Obama Administration Gets Earful on Broadband Research Agenda

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The Obama Administration is getting plenty of input on what information it should be collecting to help guide its mission of promoting universal broadband deployment, adoption and competition. Comments were due Oct 11 on the National Telecommunications & Information Administration and National Science Foundation joint National Broadband Research Agenda, one of the September 2015 recommendations of the Broadband Opportunity Council (BOC), which was created in March 2015 by President Obama and co-chaired by the Commerce Department (NTIA is an arm of Commerce) and the Department of Agriculture, both of which oversaw billions in stimulus funds for broadband buildouts.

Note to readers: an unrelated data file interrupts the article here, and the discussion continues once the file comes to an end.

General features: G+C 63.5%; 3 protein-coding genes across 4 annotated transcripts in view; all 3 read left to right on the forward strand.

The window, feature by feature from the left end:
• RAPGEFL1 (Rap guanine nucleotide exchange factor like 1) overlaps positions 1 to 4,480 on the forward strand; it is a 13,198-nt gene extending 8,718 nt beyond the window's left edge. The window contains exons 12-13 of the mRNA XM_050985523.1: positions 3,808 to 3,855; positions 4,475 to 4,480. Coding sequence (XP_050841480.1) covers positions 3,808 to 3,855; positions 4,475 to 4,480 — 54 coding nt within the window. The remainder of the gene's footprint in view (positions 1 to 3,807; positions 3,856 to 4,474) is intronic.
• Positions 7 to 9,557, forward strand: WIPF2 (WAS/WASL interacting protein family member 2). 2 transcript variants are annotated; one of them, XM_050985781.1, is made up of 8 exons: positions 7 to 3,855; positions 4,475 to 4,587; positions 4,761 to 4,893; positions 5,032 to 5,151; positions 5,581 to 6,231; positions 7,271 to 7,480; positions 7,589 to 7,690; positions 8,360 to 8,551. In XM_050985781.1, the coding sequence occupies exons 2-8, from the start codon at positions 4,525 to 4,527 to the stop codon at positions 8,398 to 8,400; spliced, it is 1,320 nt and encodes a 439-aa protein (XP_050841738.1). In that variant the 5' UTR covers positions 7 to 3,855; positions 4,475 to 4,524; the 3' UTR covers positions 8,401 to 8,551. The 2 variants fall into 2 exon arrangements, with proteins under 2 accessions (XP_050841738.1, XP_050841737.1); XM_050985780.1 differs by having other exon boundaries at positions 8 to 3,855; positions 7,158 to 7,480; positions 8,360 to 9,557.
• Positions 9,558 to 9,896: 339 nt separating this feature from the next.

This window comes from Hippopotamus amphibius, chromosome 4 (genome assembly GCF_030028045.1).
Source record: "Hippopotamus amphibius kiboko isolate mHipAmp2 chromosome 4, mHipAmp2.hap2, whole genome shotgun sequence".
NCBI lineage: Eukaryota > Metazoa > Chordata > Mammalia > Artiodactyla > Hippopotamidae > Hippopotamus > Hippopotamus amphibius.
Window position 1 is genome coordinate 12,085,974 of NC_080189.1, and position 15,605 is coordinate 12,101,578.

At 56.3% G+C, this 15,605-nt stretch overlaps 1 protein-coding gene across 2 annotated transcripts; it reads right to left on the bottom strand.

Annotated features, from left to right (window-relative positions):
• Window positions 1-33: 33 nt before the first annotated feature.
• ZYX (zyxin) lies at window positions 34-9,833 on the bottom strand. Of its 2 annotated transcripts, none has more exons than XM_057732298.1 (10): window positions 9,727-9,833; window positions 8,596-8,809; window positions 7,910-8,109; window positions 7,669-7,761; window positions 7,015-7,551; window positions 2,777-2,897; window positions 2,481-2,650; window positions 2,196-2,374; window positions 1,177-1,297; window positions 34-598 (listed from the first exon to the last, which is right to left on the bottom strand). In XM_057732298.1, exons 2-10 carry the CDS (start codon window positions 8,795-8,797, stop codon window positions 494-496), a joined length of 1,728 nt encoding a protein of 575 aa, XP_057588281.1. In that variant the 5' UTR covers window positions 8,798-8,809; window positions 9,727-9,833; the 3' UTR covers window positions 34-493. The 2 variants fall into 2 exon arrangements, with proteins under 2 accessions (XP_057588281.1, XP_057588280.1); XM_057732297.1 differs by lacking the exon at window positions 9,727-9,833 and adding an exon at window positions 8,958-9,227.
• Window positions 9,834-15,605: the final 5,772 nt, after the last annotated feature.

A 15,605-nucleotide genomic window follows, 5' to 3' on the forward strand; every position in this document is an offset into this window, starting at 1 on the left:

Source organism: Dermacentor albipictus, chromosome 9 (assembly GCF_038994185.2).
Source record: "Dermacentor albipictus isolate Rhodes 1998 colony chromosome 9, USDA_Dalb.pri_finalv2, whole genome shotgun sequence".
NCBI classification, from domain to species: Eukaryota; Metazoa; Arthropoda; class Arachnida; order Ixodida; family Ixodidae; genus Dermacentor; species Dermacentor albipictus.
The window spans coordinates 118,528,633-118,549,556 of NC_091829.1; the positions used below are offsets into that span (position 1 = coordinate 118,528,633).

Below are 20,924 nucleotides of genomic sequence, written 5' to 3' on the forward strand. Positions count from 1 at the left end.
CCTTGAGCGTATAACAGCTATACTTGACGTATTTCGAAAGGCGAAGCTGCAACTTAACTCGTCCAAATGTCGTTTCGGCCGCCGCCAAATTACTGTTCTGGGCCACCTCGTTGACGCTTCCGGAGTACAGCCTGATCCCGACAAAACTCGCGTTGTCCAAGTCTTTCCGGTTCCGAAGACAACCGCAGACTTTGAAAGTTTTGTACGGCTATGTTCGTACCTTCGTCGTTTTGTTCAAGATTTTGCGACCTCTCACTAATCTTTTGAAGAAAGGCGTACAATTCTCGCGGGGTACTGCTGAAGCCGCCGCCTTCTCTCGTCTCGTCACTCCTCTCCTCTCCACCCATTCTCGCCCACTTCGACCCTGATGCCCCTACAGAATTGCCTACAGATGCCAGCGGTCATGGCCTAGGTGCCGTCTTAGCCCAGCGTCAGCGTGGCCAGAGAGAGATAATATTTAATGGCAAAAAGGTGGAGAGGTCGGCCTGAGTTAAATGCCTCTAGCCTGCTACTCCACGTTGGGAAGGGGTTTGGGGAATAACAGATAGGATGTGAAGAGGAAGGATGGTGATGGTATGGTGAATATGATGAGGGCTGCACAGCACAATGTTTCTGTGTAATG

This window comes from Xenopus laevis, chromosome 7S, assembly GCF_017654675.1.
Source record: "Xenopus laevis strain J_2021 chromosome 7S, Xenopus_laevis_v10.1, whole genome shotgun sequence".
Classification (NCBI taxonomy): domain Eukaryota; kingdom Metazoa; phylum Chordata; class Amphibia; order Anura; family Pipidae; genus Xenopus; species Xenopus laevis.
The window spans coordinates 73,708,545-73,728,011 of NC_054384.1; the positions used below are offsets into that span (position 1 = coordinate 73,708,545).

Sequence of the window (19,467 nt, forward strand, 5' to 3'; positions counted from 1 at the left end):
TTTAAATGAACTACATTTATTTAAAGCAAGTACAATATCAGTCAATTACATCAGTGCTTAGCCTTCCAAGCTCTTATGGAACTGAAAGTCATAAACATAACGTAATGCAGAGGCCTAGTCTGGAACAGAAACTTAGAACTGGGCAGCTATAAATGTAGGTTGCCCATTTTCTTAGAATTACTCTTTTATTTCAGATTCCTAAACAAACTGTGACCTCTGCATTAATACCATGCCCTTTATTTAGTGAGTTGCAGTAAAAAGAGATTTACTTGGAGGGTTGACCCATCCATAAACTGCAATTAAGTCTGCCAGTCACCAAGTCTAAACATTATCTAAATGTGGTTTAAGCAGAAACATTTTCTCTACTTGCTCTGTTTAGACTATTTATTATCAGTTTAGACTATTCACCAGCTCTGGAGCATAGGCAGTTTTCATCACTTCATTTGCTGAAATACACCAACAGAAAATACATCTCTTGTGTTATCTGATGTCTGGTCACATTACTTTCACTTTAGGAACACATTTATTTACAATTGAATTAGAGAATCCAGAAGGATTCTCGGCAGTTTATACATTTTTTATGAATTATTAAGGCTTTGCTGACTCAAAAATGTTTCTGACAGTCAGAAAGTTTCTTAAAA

The Benton Foundation, American Library Association, Media Mobilizing Project, New America’s Open Technology Institute, and Public Knowledge, said that the research must take into account the specific needs of seniors, low-income families, persons with disabilities, people living in rural areas, all population groups they argue are usually ignored when developing new broadband policies. They also want the research to look at how to reach vulnerable communities during the IP transition, when some may be "left without robust access." Mobile Future, representing wireless broadband providers, wants the research to focus on "existing regulatory and financial barriers to infrastructure deployment" as part of an effort to eliminate them. Their goal is reasonable costs and processes for rolling out 5G networks, so they want the government to study the impact of fees for rights of way, for example, or delays in processing applications, connecting to polls or accessing municipal infrastructure.


Obama Administration Gets Earful on Broadband Research Agenda